Installing Debian using network booting


Installation using network booting must not be confused with DebianNetworkInstall. In network install, you start with a CD (or USB flash memory or similar) to install a minimal Linux system before you proceed to download further packages over the network.

Installation using network booting is also different from using the network to boot an already-installed system: in which case, the client machine remains dependent on the server being up and running at every future boot. The Linux Terminal Server Project (LTSP) works like that, for example.

This page describes installing a new Debian system with no CD, DVD, USB at all. By the end of the installation process, the new machine is able to run without the support of the server. During the installation, you will need a network boot server.

As there are no fiducial boot servers out in the wild, you need to set up your own. This is considerably more complicated than installing Debian from CD (shorthand for CD or USB or ...). Normally, network booting is only used if there is really no way to boot from CD. If booting from CD fails, this may be due to BIOS problems that will equally prevent network booting (typical troubleshooting attempts include switching off secure booting, switching from UEFI to legacy boot mode, and similar).

In the Web, several articles can be found that describe in more or less detail how to setup a network boot server. They all have the same weakness: you are required to execute a long list of instructions without getting any feedback before the very end of the procedure when you try to boot. If it works, fine. If not, debugging will become very very difficult. Therefore, in the following, we break down the procedure into steps that can be debugged separately. - Debian Installation Guide - 4.5. Preparing Files for TFTP Net Booting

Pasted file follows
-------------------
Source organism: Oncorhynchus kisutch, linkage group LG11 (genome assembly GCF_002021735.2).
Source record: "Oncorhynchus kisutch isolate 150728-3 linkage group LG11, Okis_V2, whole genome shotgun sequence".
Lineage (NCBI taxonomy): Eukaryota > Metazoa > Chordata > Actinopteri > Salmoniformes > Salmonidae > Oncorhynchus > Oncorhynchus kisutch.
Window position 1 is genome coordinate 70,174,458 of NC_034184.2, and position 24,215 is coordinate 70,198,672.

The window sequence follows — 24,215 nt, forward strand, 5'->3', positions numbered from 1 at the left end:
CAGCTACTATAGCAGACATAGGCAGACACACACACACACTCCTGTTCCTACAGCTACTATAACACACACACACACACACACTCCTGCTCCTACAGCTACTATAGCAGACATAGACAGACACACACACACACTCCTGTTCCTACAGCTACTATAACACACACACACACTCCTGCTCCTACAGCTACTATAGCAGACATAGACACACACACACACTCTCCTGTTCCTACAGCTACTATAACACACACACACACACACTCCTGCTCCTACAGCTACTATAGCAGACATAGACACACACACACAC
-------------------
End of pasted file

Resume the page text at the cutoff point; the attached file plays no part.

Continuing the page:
Note: If your system supports iPXE, then using is likely to be much simpler.


The computer you want to install to will be called the Client.

The computer you install from will be called the Server. We assume that the Server is running Debian.

To be specific, we assume that the Client and the Server are part of a LAN with the following IP addresses:

You will find out the value of x later.

Note that many routers also provide a DHCP server: you will have to turn it off, since only one DHCP server can run in a given LAN. Unless you may configure your router's DHCP server to comply with the ISC DHCP server configuration below, but this is outside of the scope of this document.

It is also possible that the router and the server are the same machine, i.e. that your Debian server is the default gateway for this LAN. This will work fine.

The following instructions have been tested with Debian 8.2 (Jessie) in September 2015.

Activate PXE boot

Setup the BIOS boot menu of the Client to boot from the network.

Reboot. On most systems, this produces an output that contains the Client's MAC address. Then, it will fail with

  PXE-E53: no boot filename received.

Note the MAC address; it will be helpful for interpreting log messages.

On many servers, it is also possible to temporary switch to PXE boot without permanently changing the BIOS settings. There will be some kind of keystroke to hit during BIOS POST. On Dell servers, F12 will do the trick (or Esc then @ from a serial or IPMI console).

Set up DHCP server

On the Server, we need to set up a DHCP server.

Current best practice seems to be to use the package isc-dhcp-server, which provides a daemon dhcpd.

Its configuration file is /etc/dhcp/dhcpd.conf. Modify this file so that it contains about the following; adapt IP and MAC addresses to your local needs:

default-lease-time 600;
max-lease-time 7200;

allow booting;

# in this example, we serve DHCP requests from 192.168.0.(3 to 253)
# and we have a router at
subnet netmask {
  option broadcast-address;
  option routers;             # our router
  option domain-name-servers; # our router has DNS functionality
  next-server;                # our Server
  filename "pxelinux.0"; # setting a default, might be wrong for "non defaults"

group {
  next-server;                # our Server
  host tftpclient {
    # attempt to provide better match for architecture and bootfile
    if option architecture-type = 00:07 {
      filename "debian-installer/amd64/bootnetx64.efi";
    } else {
      filename "pxelinux.0";

After each modification of the above, restart the DHCP server with

  # /etc/init.d/isc-dhcp-server restart

or with the systemd equivalent

  # systemctl restart isc-dhcp-server

Check that it is actually running:

  # pgrep -lf dhcpd
  32277 /usr/sbin/dhcpd -q


  # systemctl status isc-dhcp-server

which gives slightly more information.

Before rebooting the client, you may like to run

  # journalctl -fu isc-dhcp-server